A venturi can be used to mix a fluid with air. If a pump forces the fluid through a tube connected to a system consisting of
a venturi to increase the water speed (the diameter decreases), a short piece of tube with a small hole in it, and last a
venturi that decreases speed (so the pipe gets wider again), air will be sucked in through the small hole because of
changes in pressure. At the end of the system, a mixture of fluid and air will appear.
The simplest apparatus, as shown in the diagram, is a tubular setup known as a Venturi tube or simply a venturi. Fluid flows through a length of pipe of varying diameter. To avoid undue drag, a venturi tube typically has an entry cone of 30 degrees and an exit cone of 5 degrees.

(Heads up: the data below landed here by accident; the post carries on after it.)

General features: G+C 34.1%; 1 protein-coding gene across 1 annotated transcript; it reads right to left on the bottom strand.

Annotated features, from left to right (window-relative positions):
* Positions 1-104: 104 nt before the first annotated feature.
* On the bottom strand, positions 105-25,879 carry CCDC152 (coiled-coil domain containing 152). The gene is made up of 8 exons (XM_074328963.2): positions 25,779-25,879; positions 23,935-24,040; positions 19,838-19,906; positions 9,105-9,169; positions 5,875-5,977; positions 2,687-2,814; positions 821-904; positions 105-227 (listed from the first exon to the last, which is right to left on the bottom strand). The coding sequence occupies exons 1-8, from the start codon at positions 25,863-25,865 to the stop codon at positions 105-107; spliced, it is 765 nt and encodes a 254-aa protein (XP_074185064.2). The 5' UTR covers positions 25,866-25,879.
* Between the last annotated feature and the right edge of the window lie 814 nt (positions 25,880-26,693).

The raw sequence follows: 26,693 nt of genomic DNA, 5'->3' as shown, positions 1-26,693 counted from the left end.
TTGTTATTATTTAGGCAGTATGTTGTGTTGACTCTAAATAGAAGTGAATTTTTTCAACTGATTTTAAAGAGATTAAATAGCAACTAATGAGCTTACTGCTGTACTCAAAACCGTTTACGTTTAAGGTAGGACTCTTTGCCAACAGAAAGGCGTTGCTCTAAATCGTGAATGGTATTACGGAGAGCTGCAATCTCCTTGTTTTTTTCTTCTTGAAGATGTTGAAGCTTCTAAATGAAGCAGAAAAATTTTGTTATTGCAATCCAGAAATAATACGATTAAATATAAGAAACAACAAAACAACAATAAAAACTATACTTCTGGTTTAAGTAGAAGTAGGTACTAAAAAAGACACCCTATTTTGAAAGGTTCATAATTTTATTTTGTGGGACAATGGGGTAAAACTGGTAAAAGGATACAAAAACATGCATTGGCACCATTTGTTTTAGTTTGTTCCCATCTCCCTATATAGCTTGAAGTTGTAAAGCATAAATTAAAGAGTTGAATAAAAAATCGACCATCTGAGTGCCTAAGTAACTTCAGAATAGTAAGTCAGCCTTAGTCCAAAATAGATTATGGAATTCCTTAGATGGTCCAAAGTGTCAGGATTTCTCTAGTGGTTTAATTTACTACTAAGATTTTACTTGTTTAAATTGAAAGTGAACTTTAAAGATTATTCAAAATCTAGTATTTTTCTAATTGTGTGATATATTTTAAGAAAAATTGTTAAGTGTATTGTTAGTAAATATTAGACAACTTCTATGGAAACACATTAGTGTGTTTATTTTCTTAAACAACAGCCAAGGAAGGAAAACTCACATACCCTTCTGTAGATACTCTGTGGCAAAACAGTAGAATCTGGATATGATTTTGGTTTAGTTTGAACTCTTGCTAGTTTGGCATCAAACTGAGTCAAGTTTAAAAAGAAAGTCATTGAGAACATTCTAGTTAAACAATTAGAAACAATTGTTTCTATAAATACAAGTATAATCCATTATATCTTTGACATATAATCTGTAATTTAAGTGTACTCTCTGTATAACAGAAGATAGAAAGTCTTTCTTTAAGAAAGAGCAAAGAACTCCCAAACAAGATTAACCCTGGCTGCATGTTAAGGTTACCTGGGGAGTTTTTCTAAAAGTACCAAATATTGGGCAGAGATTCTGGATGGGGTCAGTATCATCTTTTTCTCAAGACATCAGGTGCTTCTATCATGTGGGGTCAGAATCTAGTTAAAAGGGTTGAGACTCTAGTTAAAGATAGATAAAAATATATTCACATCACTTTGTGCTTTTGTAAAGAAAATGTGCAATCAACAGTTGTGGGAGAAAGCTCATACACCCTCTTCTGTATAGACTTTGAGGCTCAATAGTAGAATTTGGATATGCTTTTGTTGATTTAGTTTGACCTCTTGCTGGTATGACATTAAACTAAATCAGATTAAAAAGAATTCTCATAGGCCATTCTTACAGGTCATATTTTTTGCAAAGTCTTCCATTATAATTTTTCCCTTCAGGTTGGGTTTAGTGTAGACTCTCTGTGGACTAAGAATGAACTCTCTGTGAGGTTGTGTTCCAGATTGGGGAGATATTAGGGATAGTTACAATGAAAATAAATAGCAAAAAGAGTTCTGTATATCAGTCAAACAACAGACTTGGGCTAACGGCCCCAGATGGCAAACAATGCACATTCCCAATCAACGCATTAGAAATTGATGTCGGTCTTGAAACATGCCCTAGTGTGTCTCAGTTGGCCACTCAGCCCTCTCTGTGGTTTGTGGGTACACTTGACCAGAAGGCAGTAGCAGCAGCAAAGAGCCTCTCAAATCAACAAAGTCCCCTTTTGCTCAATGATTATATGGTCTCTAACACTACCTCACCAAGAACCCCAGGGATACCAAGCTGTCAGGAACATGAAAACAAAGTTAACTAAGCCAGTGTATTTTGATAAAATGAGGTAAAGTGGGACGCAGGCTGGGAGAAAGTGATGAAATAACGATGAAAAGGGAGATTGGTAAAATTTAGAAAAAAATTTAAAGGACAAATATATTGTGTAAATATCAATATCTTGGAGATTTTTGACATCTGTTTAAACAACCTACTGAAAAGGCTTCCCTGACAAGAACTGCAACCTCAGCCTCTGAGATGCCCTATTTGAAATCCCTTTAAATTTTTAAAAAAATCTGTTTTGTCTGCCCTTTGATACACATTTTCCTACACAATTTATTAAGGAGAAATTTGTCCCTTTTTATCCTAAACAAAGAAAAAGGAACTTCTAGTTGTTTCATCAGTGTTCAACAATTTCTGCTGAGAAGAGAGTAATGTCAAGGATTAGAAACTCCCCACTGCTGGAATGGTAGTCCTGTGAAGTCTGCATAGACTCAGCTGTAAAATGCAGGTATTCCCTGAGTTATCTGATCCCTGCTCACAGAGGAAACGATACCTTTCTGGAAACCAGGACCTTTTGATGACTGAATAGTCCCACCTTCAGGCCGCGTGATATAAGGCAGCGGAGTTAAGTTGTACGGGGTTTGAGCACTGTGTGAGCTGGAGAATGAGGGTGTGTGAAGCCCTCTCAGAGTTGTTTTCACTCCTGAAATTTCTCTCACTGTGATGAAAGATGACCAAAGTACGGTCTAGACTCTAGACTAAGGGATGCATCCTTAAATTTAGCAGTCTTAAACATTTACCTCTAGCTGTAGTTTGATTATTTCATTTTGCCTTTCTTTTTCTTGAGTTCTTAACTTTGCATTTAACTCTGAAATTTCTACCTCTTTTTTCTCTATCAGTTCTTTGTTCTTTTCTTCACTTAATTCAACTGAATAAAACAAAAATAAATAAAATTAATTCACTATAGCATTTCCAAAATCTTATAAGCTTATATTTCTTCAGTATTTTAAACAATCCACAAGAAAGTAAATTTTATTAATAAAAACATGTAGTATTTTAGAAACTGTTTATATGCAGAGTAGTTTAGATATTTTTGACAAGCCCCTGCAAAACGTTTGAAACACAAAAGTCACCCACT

The device works via the Venturi effect, an example of Bernoulli's principle. In the case of incompressible fluid flow through a tube or pipe with a constriction in it. The fluid velocity must increase through the constriction to satisfy the equation of continuity, while its pressure must decrease due to conservation of energy: the gain in kinetic energy is supplied by a drop in pressure or a pressure gradient force.